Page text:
Took a bunch of comments to flush out this answer. You are in 'handwavy' physics here and if your audience wanted to, they'd probably pick these thing apart. If the audience is in for the fun of it...Star wars exists doesn't it? Will try to keep in that frame of mind for the answer.
Here is my solution:
Have the viscosity of ether related to gravity. A higher gravitational effect (lets say mercury sized or larger) produces enough of a gravitational effect to negate the viscosity of the ether (yes, the solution is hand wavy, but so are the properties of dark matter, why can't gravity effect how 'solid' the ether is). The end result here is planets and planetoids can keep an orbit, and you will still have your ether. Better yet, you'll have area's of extreme viscus ether between planets and in microgravity space. A little hand wavy, but it works...a gravity field applied to ether lowers viscosity to near 0. It's also possible to have the viscosity of ether related to the speed of whats travelling through it.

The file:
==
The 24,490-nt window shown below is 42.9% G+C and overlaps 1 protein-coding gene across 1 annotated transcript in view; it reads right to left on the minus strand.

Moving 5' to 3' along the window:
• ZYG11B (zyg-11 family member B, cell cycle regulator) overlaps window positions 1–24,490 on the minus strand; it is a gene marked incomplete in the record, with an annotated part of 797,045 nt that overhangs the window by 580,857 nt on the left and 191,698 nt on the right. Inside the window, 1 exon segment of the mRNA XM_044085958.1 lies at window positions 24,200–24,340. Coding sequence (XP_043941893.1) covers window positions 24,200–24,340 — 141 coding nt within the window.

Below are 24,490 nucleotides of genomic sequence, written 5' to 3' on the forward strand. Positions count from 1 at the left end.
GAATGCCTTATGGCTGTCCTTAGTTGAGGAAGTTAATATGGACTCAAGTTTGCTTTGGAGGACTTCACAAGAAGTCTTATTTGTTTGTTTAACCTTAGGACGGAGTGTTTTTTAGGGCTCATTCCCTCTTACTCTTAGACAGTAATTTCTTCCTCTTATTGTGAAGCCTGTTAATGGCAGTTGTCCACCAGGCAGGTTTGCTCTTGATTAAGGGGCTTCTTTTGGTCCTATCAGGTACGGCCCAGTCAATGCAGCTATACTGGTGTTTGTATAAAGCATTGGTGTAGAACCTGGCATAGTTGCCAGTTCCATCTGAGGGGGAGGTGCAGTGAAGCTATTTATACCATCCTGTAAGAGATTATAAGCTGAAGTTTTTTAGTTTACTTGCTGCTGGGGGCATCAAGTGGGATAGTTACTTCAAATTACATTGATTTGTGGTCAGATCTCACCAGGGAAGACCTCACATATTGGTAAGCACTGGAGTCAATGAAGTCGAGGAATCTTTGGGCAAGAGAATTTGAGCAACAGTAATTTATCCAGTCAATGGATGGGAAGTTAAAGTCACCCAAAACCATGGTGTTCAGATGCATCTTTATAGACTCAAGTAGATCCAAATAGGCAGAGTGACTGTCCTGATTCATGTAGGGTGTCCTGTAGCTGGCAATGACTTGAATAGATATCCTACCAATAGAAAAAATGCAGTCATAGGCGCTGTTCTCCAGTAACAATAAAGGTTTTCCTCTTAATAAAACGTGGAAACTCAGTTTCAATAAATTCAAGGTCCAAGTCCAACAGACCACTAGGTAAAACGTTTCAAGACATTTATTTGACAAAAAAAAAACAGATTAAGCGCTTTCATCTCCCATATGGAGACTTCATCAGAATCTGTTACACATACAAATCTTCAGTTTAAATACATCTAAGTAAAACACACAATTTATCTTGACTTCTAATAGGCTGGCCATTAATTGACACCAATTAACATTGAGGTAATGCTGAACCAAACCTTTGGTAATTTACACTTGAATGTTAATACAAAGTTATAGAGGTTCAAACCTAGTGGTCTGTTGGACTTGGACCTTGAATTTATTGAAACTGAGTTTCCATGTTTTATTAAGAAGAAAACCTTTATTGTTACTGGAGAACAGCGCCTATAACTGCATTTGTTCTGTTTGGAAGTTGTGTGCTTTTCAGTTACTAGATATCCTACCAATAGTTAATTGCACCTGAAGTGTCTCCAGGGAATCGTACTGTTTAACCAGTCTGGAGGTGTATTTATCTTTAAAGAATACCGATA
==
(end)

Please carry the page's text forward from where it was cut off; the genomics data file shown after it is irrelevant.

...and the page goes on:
Detecting changes in the viscosity of ether over distances would functionally work as a gravity scanner...pick out large gravity objects by detecting a change in the ether...maybe?
This would also mean the gravity of earth would keep the viscosity of ether down so the moon is a viewable object and people can reach for the moon (maybe not the stars)? Satellites also remain feasible...and it would also mean that a plane couldn't just fly to the moon as the gravity of the moon and earth eliminate the thicker ether there.
And to continue along these lines..the suns gravity could then be explained on how to keep the sunlight reaching earth. You might have to bring earth significantly closer to the sun, but if the ether was thin around the sun you would simply have the planetary golidlocks zone close to the sun.
Remember that from earth only the sun, moon, and maybe venus at the right time of year is all that will be perceivable. Everything else will be blackness. Star light, star bright, I'll never see a star at night?
Comets and asteroids will be an odd phenom...they would slow down as they traveled (especially through deep space) and eventually slow to the point that they'd drift into other planets gravitational fields and eventual collision (maybe a moon?). Asteroid fields might not be feasible...same issue where they come to a halt in the ether and slowly collapse (our asteroid belt would go into the sun). Would there be a big change in Earths development if it was never struck by meteors? Your call